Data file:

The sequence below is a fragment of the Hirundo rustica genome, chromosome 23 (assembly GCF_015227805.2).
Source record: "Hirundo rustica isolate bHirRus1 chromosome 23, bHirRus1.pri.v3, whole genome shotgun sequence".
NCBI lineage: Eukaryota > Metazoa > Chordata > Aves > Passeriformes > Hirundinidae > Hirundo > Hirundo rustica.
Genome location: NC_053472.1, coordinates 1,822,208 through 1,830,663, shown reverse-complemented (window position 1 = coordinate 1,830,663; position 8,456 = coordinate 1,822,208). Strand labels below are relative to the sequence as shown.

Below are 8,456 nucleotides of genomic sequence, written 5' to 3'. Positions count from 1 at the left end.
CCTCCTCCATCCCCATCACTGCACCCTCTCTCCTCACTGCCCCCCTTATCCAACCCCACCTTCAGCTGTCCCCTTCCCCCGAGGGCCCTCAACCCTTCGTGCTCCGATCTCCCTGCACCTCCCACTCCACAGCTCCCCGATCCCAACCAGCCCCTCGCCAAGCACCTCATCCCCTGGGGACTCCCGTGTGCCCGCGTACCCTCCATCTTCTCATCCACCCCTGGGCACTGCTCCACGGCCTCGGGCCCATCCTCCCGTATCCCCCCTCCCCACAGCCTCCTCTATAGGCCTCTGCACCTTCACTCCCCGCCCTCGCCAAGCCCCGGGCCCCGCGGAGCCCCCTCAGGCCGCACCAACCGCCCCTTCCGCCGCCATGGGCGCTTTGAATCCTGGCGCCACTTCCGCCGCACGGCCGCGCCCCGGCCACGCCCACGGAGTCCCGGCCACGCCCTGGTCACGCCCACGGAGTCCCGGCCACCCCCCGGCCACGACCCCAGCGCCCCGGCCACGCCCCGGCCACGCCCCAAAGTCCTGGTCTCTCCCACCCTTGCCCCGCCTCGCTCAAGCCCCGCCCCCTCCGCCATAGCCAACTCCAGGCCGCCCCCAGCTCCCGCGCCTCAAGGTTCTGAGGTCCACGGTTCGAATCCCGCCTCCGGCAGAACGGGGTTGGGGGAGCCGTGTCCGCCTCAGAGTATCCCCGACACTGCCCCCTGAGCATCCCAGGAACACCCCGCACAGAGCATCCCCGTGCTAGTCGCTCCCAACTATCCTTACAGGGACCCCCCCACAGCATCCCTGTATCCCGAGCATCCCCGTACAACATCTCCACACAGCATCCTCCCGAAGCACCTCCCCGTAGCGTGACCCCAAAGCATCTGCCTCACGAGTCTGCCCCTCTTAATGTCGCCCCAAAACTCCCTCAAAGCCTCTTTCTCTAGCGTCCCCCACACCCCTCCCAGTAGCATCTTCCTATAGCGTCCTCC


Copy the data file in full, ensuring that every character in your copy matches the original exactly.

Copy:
The sequence below is a fragment of the Hirundo rustica genome, chromosome 23 (assembly GCF_015227805.2).
Source record: "Hirundo rustica isolate bHirRus1 chromosome 23, bHirRus1.pri.v3, whole genome shotgun sequence".
NCBI lineage: Eukaryota > Metazoa > Chordata > Aves > Passeriformes > Hirundinidae > Hirundo > Hirundo rustica.
Genome location: NC_053472.1, coordinates 1,822,208 through 1,830,663, shown reverse-complemented (window position 1 = coordinate 1,830,663; position 8,456 = coordinate 1,822,208). Strand labels below are relative to the sequence as shown.

Below are 8,456 nucleotides of genomic sequence, written 5' to 3'. Positions count from 1 at the left end.
CCTCCTCCATCCCCATCACTGCACCCTCTCTCCTCACTGCCCCCCTTATCCAACCCCACCTTCAGCTGTCCCCTTCCCCCGAGGGCCCTCAACCCTTCGTGCTCCGATCTCCCTGCACCTCCCACTCCACAGCTCCCCGATCCCAACCAGCCCCTCGCCAAGCACCTCATCCCCTGGGGACTCCCGTGTGCCCGCGTACCCTCCATCTTCTCATCCACCCCTGGGCACTGCTCCACGGCCTCGGGCCCATCCTCCCGTATCCCCCCTCCCCACAGCCTCCTCTATAGGCCTCTGCACCTTCACTCCCCGCCCTCGCCAAGCCCCGGGCCCCGCGGAGCCCCCTCAGGCCGCACCAACCGCCCCTTCCGCCGCCATGGGCGCTTTGAATCCTGGCGCCACTTCCGCCGCACGGCCGCGCCCCGGCCACGCCCACGGAGTCCCGGCCACGCCCTGGTCACGCCCACGGAGTCCCGGCCACCCCCCGGCCACGACCCCAGCGCCCCGGCCACGCCCCGGCCACGCCCCAAAGTCCTGGTCTCTCCCACCCTTGCCCCGCCTCGCTCAAGCCCCGCCCCCTCCGCCATAGCCAACTCCAGGCCGCCCCCAGCTCCCGCGCCTCAAGGTTCTGAGGTCCACGGTTCGAATCCCGCCTCCGGCAGAACGGGGTTGGGGGAGCCGTGTCCGCCTCAGAGTATCCCCGACACTGCCCCCTGAGCATCCCAGGAACACCCCGCACAGAGCATCCCCGTGCTAGTCGCTCCCAACTATCCTTACAGGGACCCCCCCACAGCATCCCTGTATCCCGAGCATCCCCGTACAACATCTCCACACAGCATCCTCCCGAAGCACCTCCCCGTAGCGTGACCCCAAAGCATCTGCCTCACGAGTCTGCCCCTCTTAATGTCGCCCCAAAACTCCCTCAAAGCCTCTTTCTCTAGCGTCCCCCACACCCCTCCCAGTAGCATCTTCCTATAGCGTCCTCC